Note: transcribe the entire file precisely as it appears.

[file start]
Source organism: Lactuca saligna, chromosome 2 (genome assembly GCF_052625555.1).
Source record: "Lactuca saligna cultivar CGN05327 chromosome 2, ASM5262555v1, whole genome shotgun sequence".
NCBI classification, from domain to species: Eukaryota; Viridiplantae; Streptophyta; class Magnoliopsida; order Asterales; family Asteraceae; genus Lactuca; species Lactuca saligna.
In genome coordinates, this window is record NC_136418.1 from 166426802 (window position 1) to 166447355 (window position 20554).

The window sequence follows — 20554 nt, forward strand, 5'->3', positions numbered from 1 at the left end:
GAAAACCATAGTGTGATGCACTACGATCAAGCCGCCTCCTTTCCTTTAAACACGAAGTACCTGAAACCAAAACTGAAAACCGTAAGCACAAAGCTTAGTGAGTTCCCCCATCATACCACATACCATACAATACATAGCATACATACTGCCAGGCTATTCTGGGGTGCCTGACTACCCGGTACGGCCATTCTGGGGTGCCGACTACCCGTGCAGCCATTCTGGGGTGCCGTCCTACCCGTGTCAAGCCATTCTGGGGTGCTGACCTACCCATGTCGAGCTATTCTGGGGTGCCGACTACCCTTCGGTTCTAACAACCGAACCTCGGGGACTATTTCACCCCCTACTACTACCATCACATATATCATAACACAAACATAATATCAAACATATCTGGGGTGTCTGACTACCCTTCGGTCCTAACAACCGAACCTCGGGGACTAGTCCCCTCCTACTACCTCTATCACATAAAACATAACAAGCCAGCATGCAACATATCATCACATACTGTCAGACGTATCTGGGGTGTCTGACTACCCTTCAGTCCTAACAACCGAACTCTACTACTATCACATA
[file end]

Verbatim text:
Source organism: Lactuca saligna, chromosome 2 (genome assembly GCF_052625555.1).
Source record: "Lactuca saligna cultivar CGN05327 chromosome 2, ASM5262555v1, whole genome shotgun sequence".
NCBI classification, from domain to species: Eukaryota; Viridiplantae; Streptophyta; class Magnoliopsida; order Asterales; family Asteraceae; genus Lactuca; species Lactuca saligna.
In genome coordinates, this window is record NC_136418.1 from 166426802 (window position 1) to 166447355 (window position 20554).

The window sequence follows — 20554 nt, forward strand, 5'->3', positions numbered from 1 at the left end:
GAAAACCATAGTGTGATGCACTACGATCAAGCCGCCTCCTTTCCTTTAAACACGAAGTACCTGAAACCAAAACTGAAAACCGTAAGCACAAAGCTTAGTGAGTTCCCCCATCATACCACATACCATACAATACATAGCATACATACTGCCAGGCTATTCTGGGGTGCCTGACTACCCGGTACGGCCATTCTGGGGTGCCGACTACCCGTGCAGCCATTCTGGGGTGCCGTCCTACCCGTGTCAAGCCATTCTGGGGTGCTGACCTACCCATGTCGAGCTATTCTGGGGTGCCGACTACCCTTCGGTTCTAACAACCGAACCTCGGGGACTATTTCACCCCCTACTACTACCATCACATATATCATAACACAAACATAATATCAAACATATCTGGGGTGTCTGACTACCCTTCGGTCCTAACAACCGAACCTCGGGGACTAGTCCCCTCCTACTACCTCTATCACATAAAACATAACAAGCCAGCATGCAACATATCATCACATACTGTCAGACGTATCTGGGGTGTCTGACTACCCTTCAGTCCTAACAACCGAACTCTACTACTATCACATA